Los Angeles officials and homeless advocates are mounting an intense lobbying effort to head off Gov. George Deukmejian’s proposal to eliminate funding for the California Housing Trust Fund, which they say would cripple the day-to-day running of shelters for the homeless and “shared housing” programs for the elderly.
The trust fund has provided $2 million to $10 million statewide annually to pay counselors’ salaries, utility bills and other daily costs at facilities ranging from the huge Weingart Center on Skid Row to tiny neighborhood programs. Under Deukmejian’s budget, proposed earlier this month, the fund would get no money.
“Where and how does the governor think we’ll be taking care of these people--in prisons?” asked Maxene Johnston, executive director of the Weingart Center. “This (homeless) problem--I don’t think he gets it, and I don’t think his advisers get it. We’re looking around for other sources of money and we are anticipating a crisis.”
“Why is he doing this?” asked Janet Witkin, director of Alternative Living for the Aging, which matches low-income elderly people with roommates to split the cost of skyrocketing local rents.
“We have visitors from Europe coming here all the time to check out this great program, to copy it, and now the governor’s going to cut our key funding,” Witkin said.
Julie Stewart, a spokeswoman for the state Department of Housing and Community Development, said the money has been cut from the budget because California’s revenues from tideland oil extraction have dwindled. The revenues, used to finance everything from education programs to the trust fund, “went into education and other programs when the priorities were decided this time,” she said.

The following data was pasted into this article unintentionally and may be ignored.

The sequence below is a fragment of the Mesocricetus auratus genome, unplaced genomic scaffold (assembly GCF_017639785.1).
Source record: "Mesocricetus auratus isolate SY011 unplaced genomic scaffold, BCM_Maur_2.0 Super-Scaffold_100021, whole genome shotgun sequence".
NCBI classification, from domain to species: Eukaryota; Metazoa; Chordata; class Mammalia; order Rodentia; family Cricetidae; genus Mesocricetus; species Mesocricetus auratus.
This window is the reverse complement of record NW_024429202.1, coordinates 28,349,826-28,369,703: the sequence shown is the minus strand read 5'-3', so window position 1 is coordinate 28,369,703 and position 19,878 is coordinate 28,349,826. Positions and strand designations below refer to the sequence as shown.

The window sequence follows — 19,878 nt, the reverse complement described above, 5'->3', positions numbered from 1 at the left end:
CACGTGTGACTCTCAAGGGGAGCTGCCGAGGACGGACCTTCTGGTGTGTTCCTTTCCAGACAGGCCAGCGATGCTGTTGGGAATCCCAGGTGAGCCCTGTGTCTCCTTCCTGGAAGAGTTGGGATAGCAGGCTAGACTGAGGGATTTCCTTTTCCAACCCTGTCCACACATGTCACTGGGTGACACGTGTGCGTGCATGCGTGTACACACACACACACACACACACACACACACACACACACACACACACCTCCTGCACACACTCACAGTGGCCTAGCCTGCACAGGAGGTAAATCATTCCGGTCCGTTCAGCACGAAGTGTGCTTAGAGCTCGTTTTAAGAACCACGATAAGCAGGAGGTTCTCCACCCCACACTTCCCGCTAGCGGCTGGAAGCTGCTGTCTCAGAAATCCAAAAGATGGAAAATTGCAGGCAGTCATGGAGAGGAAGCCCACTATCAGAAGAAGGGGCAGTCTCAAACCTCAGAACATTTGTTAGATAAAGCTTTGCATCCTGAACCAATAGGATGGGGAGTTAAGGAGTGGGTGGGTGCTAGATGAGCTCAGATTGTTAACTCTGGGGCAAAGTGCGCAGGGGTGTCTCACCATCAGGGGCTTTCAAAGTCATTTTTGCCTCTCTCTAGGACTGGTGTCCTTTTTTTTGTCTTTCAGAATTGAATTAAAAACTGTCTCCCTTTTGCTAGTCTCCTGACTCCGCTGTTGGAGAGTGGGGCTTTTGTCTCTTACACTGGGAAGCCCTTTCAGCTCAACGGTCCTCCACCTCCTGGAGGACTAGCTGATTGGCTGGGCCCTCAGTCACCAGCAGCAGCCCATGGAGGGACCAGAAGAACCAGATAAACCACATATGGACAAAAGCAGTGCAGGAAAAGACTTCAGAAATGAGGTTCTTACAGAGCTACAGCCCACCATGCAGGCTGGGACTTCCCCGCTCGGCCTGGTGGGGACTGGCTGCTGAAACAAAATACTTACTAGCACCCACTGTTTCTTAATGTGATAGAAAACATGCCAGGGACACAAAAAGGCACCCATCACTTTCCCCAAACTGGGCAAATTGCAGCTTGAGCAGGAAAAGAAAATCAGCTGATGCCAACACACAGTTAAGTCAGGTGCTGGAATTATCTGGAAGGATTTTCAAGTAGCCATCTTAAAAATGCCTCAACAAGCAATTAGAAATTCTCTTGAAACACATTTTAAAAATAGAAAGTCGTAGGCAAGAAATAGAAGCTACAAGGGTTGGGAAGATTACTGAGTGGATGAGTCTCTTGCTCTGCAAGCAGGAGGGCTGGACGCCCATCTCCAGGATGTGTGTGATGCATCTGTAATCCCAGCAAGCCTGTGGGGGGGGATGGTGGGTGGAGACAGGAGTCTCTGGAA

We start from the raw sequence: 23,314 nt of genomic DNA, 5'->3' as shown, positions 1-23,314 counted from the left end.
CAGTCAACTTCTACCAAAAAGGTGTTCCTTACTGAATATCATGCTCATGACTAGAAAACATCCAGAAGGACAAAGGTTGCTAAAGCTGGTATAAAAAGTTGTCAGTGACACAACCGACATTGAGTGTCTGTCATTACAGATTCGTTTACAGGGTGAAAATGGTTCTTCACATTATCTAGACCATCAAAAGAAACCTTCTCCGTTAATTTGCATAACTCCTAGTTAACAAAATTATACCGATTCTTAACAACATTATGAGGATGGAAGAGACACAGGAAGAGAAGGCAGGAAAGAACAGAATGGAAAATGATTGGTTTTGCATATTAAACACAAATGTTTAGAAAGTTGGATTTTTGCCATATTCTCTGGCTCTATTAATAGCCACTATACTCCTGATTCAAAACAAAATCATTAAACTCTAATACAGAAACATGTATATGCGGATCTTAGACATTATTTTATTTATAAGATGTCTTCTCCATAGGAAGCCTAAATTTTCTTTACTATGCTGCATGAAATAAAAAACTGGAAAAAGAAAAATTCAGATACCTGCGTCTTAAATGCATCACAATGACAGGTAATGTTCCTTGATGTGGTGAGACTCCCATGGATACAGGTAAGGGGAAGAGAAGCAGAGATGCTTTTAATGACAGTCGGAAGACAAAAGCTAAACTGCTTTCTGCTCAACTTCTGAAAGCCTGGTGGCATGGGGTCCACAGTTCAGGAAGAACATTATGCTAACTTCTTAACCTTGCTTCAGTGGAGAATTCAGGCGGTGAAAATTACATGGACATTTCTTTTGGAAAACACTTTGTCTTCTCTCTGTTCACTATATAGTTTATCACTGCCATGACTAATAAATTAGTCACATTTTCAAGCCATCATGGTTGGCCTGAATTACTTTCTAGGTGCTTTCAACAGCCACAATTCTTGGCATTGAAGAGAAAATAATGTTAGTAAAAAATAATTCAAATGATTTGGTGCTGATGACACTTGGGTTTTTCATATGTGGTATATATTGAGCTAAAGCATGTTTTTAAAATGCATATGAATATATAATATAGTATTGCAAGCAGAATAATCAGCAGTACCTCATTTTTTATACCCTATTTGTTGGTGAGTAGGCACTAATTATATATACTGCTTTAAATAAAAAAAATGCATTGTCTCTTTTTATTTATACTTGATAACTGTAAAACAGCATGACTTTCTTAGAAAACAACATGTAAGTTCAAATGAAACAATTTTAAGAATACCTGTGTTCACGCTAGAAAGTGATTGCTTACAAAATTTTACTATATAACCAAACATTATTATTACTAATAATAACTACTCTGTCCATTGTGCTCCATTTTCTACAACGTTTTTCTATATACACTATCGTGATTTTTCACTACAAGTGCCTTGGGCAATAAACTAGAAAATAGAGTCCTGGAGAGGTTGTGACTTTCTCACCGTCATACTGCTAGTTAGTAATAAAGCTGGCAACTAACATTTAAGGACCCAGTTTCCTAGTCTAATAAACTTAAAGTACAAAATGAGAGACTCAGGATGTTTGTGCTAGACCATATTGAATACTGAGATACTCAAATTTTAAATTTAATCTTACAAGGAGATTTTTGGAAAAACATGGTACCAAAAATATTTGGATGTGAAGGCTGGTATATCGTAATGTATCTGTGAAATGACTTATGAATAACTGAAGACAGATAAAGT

Stewart said her department is not trying to find another source of money to keep the programs afloat.
Marc Brown, of the California Rural Legal Assistance Foundation, said his group is “pushing hard” to have the cuts restored when legislative committees review the budget this spring.
Brown said Deukmejian’s cuts “would be a real tragedy for California.” They include the Farmworker Housing Grant Fund--money earmarked for improving slumlike farm worker housing.
Gary Squier, Mayor Tom Bradley’s housing coordinator, said scores of grass-roots programs and shelters are threatened.
“God, I’ll tell you, these small shelter operations are all over the place--just chewing-gum operations--and if Deukmejian could only see how great the problem is and how we are trying to deal with it, he would be a lot more understanding,” Squier said.
Administration officials have argued that the cuts will be offset by Propositions 77 and 84, approved by voters last November, which provide $425 million for shelters and low-cost housing.
However, bond money cannot be used for daily costs, only for construction and rehabilitation of buildings. “They give us the bricks and mortar, but there’s a desperate need for human services,” said Ruth Schwartz, director of the Shelter Partnership in Los Angeles.
Johnston, of the Weingart Center, said that of the 6,000 people who have sought help there, “62% did not return to the street because of the extra care and attention we gave them. Without the programs, they will go back on the streets.” The center’s counseling and job referral programs receive three-quarters of their money from the trust fund.
City officials and advocates for the homeless have increasingly criticized Deukmejian’s resistance to housing programs--especially his dozens of vetoes of major housing bills over the years.
California has the largest homeless population in the nation and the worst rental housing affordability problem, with 790,000 families living in housing beyond their means, according to the Center on Budget and Policy Priorities in Washington. But it ranks near the bottom of the industrial states in funding housing programs.